Diseases of the carpus and tarsus Flashcards Preview

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Flashcards in Diseases of the carpus and tarsus Deck (58)

Which side is medial and which is lateral?


Which side is medial and which is lateral?


What is the difference between a short collateral ligament and a long collateral ligament?

  • Short portion
    • Taut in both flexion and extension
    • Cross joint obliquely--> rotational stability
    • Anatomically divided into 2 parts
    • Connect adjacent bones only
    • Do not bridge more than 1 joint
  • Long portion
    • Spans entire tarsus--tibia to metatarsals
    • Taut in extension only


T/F: All ligaments in the carpus are short ligaments



What is the typical etiology of collateral injuries?

Typically arise from HBC or other trauma


T/F: Collateral injuries can lead to permanent damage, so you should always treat them ASAP following any kind of trauma


Always treat life-threatening trauma FIRST


T/F: You should always assess the thorax in major trauma



T/F: Collateral injuries frequently occur on the medial side of the joint and have loss of both soft tissue and bone


"Road rash"


How do you assess collateral injuries?

PE and rads


Which radiograph views are necessary and why?

  • Standard dorsopalmar and lateral views
  • Rule out fractures
  • Stress radiographic views
  • Necessary even when collateral injury is obvious


What is meant by "valgus stress" and "varus stress"?

  • Valgus = Laterally deviates distal limb
  • Varus = medialy deviates distal limb


What stress radiographic views are used to assess collateral injury?

  • Dorsopalmar stress views
    • Dorsopalmar views with valgus/varus stress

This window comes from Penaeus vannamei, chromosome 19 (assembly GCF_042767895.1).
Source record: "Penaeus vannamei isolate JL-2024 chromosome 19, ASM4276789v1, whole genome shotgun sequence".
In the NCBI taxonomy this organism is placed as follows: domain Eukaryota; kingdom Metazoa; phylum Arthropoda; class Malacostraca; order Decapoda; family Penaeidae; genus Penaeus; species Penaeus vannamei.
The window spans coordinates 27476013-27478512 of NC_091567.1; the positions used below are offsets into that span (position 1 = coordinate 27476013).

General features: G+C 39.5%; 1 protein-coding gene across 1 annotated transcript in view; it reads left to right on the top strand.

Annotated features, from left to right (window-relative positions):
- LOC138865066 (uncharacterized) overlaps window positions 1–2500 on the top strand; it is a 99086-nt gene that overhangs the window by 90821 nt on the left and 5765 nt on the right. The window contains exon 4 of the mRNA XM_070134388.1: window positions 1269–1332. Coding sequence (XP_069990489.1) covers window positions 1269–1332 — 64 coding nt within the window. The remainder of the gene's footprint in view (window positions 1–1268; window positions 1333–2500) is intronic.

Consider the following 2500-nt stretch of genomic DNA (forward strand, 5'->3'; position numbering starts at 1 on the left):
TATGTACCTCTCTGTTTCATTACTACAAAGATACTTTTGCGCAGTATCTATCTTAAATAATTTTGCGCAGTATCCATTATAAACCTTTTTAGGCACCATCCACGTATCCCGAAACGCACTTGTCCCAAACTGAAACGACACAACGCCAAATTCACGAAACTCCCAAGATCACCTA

• Documents injury
  • Wooden spoon can act as fulcrum
  • Tape pulls distal limb medially or laterally


How will both valgus and varus stress affect the distal limb following a medial collateral injury?

  • Valgus stress--pressure from the medial side moves the distal limb laterally
    • Pressure opens the joint on the medial side due to MCL deficiency
  • Varus stress--pressure from the lateral side moves the distal limb medially
    • Pressure does NOT open the joint because the LCL is intact


What are the treatment options for collateral injury?

  • Conservative management is rarely useful
    • Splinting + rest unhelpful as sole treatment
    • May be necessary if sx is delayed
    • ESF in the presence of soft tissue trauma (instead of coaptation)
  • Coaptation may be used, but not as sole treatment
  • Surgical treatment is preferred
    • Reconstruct/replace collateral
  • Salvage necessary with excessive trauma


How is collateral ligament replacement performed?

  • Screw or bone tunnel in origin and insertion of each ligament
  • NONabsorbable, large diameter suture placed in figure 8 pattern
  • Take ligamet anatomy into account:
    • Carpus: stimulate short ligament(s)
      • Medial: straight, oblique (2)
      • Lateral: straight only
    • Tarsus: stimulate short AND long ligaments


What kind of suture is needed for collateral ligament replacement?

Large diameter, NON-absorbable suture

Ex: #2 (MUCH larger than 2-0)


What structures are damaged in hyperextension injuries?

  • Palmar/plantar support ligaments
  • Allows abnormal motion (hyperextension) between rows of tarsal/carpal bones


What do the terms "flexor retinaculum" and "palmar fibrocartilage" refer to?

  • Flexor retinaculum encloses DDF tendon
  • Palmar fibrocartilage extends from the distal aspect of the proximal carpal bones *radial, ulnar) to the proximal aspect of the metacarpals


What are the common etiologies of hyperextension injuries?

  • Trauma
  • Immune-mediated arthropathy
    • Disease weakens palmar/plantar stabilizers
    • Corticosteroids also tend to weaken ligaments
  • Breed-related: middle-aged shelties/collies